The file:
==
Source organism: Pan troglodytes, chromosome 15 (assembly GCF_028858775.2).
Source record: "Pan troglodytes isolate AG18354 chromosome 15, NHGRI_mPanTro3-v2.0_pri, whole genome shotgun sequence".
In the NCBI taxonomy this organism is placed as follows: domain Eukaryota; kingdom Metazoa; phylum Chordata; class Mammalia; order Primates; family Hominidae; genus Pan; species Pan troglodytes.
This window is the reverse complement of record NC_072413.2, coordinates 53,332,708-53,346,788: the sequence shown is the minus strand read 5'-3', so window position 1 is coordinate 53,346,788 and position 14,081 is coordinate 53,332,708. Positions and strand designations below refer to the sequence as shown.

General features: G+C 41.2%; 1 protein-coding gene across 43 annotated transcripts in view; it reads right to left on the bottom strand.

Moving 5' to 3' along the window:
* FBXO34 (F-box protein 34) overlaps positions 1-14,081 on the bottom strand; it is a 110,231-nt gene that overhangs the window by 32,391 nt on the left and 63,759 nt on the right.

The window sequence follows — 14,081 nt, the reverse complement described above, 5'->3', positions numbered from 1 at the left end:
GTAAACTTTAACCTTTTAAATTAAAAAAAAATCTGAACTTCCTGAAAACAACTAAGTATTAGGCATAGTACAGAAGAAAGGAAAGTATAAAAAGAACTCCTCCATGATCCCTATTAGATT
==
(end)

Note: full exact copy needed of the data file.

Source organism: Pan troglodytes, chromosome 15 (assembly GCF_028858775.2).
Source record: "Pan troglodytes isolate AG18354 chromosome 15, NHGRI_mPanTro3-v2.0_pri, whole genome shotgun sequence".
In the NCBI taxonomy this organism is placed as follows: domain Eukaryota; kingdom Metazoa; phylum Chordata; class Mammalia; order Primates; family Hominidae; genus Pan; species Pan troglodytes.
This window is the reverse complement of record NC_072413.2, coordinates 53,332,708-53,346,788: the sequence shown is the minus strand read 5'-3', so window position 1 is coordinate 53,346,788 and position 14,081 is coordinate 53,332,708. Positions and strand designations below refer to the sequence as shown.

General features: G+C 41.2%; 1 protein-coding gene across 43 annotated transcripts in view; it reads right to left on the bottom strand.

Moving 5' to 3' along the window:
* FBXO34 (F-box protein 34) overlaps positions 1-14,081 on the bottom strand; it is a 110,231-nt gene that overhangs the window by 32,391 nt on the left and 63,759 nt on the right.

The window sequence follows — 14,081 nt, the reverse complement described above, 5'->3', positions numbered from 1 at the left end:
GTAAACTTTAACCTTTTAAATTAAAAAAAAATCTGAACTTCCTGAAAACAACTAAGTATTAGGCATAGTACAGAAGAAAGGAAAGTATAAAAAGAACTCCTCCATGATCCCTATTAGATT